Regarding future directions, Kossenkov suggests that studying broader datasets with extensive clinical information not limited to pancreatic cancer, but also other malignancies can help demonstrate the applicability of the 11gene Mic60-low signature in estimating cancer risks.

Co-authors: Andrew V. Kossenkov, Andrew Milcarek, Jagadish C. Ghosh, Michela Perego from The Wistar Institute; Faiyaz Notta, Gun-Ho Jang, Julie M. Wilson from Ontario Institute for Cancer Research; Steven Gallinger from University Health Network Toronto and Mount Sinai Hospital; Daniel Cui Zhou, Li Ding from Washington University in St. Louis; Annamaria Morotti, Marco Locatelli, Valentina Vaira from Fondazione IRCCS Ca’ Granda Ospedale Maggiore Policlinico and University of Milan; Marie E. Robert from Yale University.

Work supported by: This work was supported by National Institutes of Health (NIH) grants P01 CA140043 and R35 CA220446 (D.C.A.) and R50 CA211199 (A.V.K.). The COMPASS study was conducted with the support of the Ontario Institute through funding provided by the Government of Ontario.

Publication Information: Mitochondrial Fitness and Cancer Risk. PLOS ONE, 2022. Online publication.


The Wistar Institute marshals the talents of an international team of outstanding scientists through a highly enabled culture of biomedical collaboration and innovation, to solve some of the world’s most challenging and important problems in the field of cancer, immunology, and infectious diseases, and produce groundbreaking advances in world health. Consistent with a pioneering legacy of leadership in not-for-profit biomedical research and a track record of life-saving contributions in immunology and cell biology, Wistar scientists pursue novel and courageous research paths to life science discovery, and to accelerate the impact of early-stage discoveries by shortening the path from bench to bedside.

Powering Cancer Research

Wistar’s scientific accomplishments could not be achieved without the support of our donors who recognize our research strengths, share our vision and are committed to tackling disease, improving human health and answering the most pressing scientific questions.

Dr. Jerry Francesco’s support is behind the latest developments in the cancer research of Dr. Louise Showe, professor in the Molecular & Cellular Oncogenesis Program of The Wistar Institute Cancer Center.

Dr. Showe is helping advance the development of a blood-based test to detect cancer at an early stage in nonsmokers with no family history of lung cancer as well as people with an increased risk, as early detection makes a difference for this most hard-to-treat cancer. Dr. Francesco learned about Dr. Showe’s work in 2019, and since then has been an essential part of making a lung cancer early diagnosis test a reality.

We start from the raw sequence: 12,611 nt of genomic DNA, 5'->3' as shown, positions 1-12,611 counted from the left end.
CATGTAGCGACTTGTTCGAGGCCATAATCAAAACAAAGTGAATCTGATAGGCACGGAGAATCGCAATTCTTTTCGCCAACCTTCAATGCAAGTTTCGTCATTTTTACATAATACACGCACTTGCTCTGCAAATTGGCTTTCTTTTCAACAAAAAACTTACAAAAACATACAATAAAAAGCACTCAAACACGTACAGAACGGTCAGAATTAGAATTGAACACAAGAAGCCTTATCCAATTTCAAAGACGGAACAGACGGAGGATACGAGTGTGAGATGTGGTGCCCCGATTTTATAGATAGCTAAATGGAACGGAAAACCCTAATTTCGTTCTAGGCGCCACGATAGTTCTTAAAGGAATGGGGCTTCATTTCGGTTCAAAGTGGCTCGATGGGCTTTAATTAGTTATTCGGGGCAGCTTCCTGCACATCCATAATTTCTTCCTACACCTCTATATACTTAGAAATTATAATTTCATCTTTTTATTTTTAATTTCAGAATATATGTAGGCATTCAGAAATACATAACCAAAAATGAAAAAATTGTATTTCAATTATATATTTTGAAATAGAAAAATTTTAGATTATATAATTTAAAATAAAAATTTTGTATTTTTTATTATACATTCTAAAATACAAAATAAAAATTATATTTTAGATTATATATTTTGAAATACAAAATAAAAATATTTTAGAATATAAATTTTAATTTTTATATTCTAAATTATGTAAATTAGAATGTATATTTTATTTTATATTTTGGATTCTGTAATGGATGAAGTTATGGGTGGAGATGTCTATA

“The potential of this project to develop a clinical, non-invasive test based on blood gene expression is incredible,” said Showe. “There are a number of possibilities for the project including using this test to diagnose lung cancer in at-risk populations. It could also be used as a follow up test after treatment to monitor cancer recurrence. And further along in development, it could even be a test for screening the general population to help in early detection.”

Dr. Showe collaborates closely with Dr. Andrew Kossenkov, assistant professor in the Vaccine & Immunotherapy Center and member of the Gene Expression & Regulation Program. In 2007, Dr. Kossenkov started as a postdoctoral fellow in the Showe lab where the lung cancer diagnostic project quickly became his main focus for years to come. Dr. Kossenkov is now the scientific director of the Bioinformatics Facility.

“This is a very exciting project of great proportion and importance with the final goal of making a non-invasive lung cancer diagnosis from blood,” said Kossenkov. “Besides great clinical down-the-road impact, it was a technically and logistically complex endeavor, and we had to go through multiple iterations and approaches during the span of the project. That was and continues to be an exciting time and helped me to increase my expertise in the field tremendously.”

Because of donors like Dr. Francesco, Wistar scientists see the fruits of their research move forward in directions that are visionary and out of the box. Philanthropic support also gives researchers a leg up to gather the data needed to apply for large federal grants.

Wistar’s Science Discovery Fund connects philanthropists and scientists together to solve some of the biggest issues in cancer and infectious disease. It is the vehicle through which the donor community can learn about and support the highest-risk, potentially high-reward research taking place. Side by side with researchers, they move discoveries into future diagnostics or drug targets that help scientists translate basic discoveries into next-generation vaccines and medicines.

We spoke to Dr. Francesco about Dr. Showe’s work and his contributions that helped her advance a lung cancer diagnostic for one of the most common causes of cancer deaths in men and women worldwide,1 accounting for 2.1 million new cases and 1.8 million deaths in 2018.2 Twenty percent of those U.S. deaths were nonsmokers who may have smoked less than 100 cigarettes in their lifetime or might have been genetically predisposed or driven by a molecular abnormality or change.

Dr. Francesco wants people to know that Wistar scientists are a highly committed team that possesses a broad range of scientific interests and cutting-edge expertise, with an aim toward practical solutions to disease.

“I think Wistar research is the finest in the country, if not the world,” said Dr. Francesco. “Dr. Showe’s research is of immense interest because of the sad state of affairs in early diagnosis of lung cancer and for the hope of developing simple and readily available tests for this terrible disease. I only wish such tests were available for my beloved wife Lucille who passed from lung cancer. I hope that my philanthropy will help speed the early diagnosis of lung cancer so that eventually such tests can be used by family physicians in their practice. I am happy to play a small role in this project.”


1 World Health Organization Cancer Fact Sheet, 2018
2 Source: Yale Medicine;